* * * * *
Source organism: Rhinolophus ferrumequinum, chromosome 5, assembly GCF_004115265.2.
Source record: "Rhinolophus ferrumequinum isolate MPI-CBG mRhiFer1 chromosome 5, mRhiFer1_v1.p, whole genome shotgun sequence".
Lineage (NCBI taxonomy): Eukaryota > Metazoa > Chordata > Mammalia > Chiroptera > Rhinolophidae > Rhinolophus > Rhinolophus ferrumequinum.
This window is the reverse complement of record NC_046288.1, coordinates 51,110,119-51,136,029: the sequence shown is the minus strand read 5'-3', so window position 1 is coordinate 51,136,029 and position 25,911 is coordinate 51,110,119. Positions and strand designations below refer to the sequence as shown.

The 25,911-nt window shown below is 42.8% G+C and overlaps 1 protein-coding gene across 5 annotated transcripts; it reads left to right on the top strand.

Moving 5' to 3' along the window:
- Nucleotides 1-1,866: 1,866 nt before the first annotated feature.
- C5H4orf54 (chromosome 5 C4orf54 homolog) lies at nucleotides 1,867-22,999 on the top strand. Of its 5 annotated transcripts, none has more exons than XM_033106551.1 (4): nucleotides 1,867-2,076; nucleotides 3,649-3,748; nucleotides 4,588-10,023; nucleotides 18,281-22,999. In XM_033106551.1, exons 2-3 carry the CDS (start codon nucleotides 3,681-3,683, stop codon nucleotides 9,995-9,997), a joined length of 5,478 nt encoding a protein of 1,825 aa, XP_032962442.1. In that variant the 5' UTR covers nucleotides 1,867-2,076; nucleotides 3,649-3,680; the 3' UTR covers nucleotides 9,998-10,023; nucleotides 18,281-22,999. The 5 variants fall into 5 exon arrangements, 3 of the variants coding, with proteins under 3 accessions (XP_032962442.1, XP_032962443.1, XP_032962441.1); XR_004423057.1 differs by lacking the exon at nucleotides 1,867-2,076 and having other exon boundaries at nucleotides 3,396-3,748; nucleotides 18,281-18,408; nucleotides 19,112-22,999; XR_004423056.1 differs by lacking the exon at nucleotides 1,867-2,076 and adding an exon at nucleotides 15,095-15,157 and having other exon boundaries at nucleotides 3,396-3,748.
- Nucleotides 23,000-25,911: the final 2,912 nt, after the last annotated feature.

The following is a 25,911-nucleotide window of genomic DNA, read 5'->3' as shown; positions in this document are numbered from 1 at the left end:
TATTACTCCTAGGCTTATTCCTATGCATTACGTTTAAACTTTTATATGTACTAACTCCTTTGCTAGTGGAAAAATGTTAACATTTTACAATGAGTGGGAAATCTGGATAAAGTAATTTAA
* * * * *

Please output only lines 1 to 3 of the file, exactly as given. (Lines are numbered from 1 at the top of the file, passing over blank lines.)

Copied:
Source organism: Rhinolophus ferrumequinum, chromosome 5, assembly GCF_004115265.2.
Source record: "Rhinolophus ferrumequinum isolate MPI-CBG mRhiFer1 chromosome 5, mRhiFer1_v1.p, whole genome shotgun sequence".
Lineage (NCBI taxonomy): Eukaryota > Metazoa > Chordata > Mammalia > Chiroptera > Rhinolophidae > Rhinolophus > Rhinolophus ferrumequinum.